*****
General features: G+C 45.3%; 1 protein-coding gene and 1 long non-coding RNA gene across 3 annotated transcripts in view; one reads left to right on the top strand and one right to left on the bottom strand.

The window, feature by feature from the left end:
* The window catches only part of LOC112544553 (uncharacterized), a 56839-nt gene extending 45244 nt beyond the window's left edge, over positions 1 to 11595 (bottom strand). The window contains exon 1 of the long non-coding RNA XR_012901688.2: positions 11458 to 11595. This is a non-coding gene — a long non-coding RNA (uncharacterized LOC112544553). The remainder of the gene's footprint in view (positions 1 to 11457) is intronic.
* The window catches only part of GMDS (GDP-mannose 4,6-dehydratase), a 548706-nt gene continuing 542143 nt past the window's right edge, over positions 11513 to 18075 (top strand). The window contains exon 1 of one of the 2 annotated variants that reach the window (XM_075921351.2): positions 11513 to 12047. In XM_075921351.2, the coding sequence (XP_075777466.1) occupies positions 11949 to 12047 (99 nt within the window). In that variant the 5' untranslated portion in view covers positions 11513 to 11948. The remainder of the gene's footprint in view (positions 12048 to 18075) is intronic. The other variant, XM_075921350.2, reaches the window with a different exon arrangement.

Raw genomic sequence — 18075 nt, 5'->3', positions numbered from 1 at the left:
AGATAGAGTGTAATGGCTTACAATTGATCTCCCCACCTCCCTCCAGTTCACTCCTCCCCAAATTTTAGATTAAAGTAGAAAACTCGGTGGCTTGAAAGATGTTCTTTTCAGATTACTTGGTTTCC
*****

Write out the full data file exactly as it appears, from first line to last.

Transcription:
General features: G+C 45.3%; 1 protein-coding gene and 1 long non-coding RNA gene across 3 annotated transcripts in view; one reads left to right on the top strand and one right to left on the bottom strand.

The window, feature by feature from the left end:
* The window catches only part of LOC112544553 (uncharacterized), a 56839-nt gene extending 45244 nt beyond the window's left edge, over positions 1 to 11595 (bottom strand). The window contains exon 1 of the long non-coding RNA XR_012901688.2: positions 11458 to 11595. This is a non-coding gene — a long non-coding RNA (uncharacterized LOC112544553). The remainder of the gene's footprint in view (positions 1 to 11457) is intronic.
* The window catches only part of GMDS (GDP-mannose 4,6-dehydratase), a 548706-nt gene continuing 542143 nt past the window's right edge, over positions 11513 to 18075 (top strand). The window contains exon 1 of one of the 2 annotated variants that reach the window (XM_075921351.2): positions 11513 to 12047. In XM_075921351.2, the coding sequence (XP_075777466.1) occupies positions 11949 to 12047 (99 nt within the window). In that variant the 5' untranslated portion in view covers positions 11513 to 11948. The remainder of the gene's footprint in view (positions 12048 to 18075) is intronic. The other variant, XM_075921350.2, reaches the window with a different exon arrangement.

Raw genomic sequence — 18075 nt, 5'->3', positions numbered from 1 at the left:
AGATAGAGTGTAATGGCTTACAATTGATCTCCCCACCTCCCTCCAGTTCACTCCTCCCCAAATTTTAGATTAAAGTAGAAAACTCGGTGGCTTGAAAGATGTTCTTTTCAGATTACTTGGTTTCC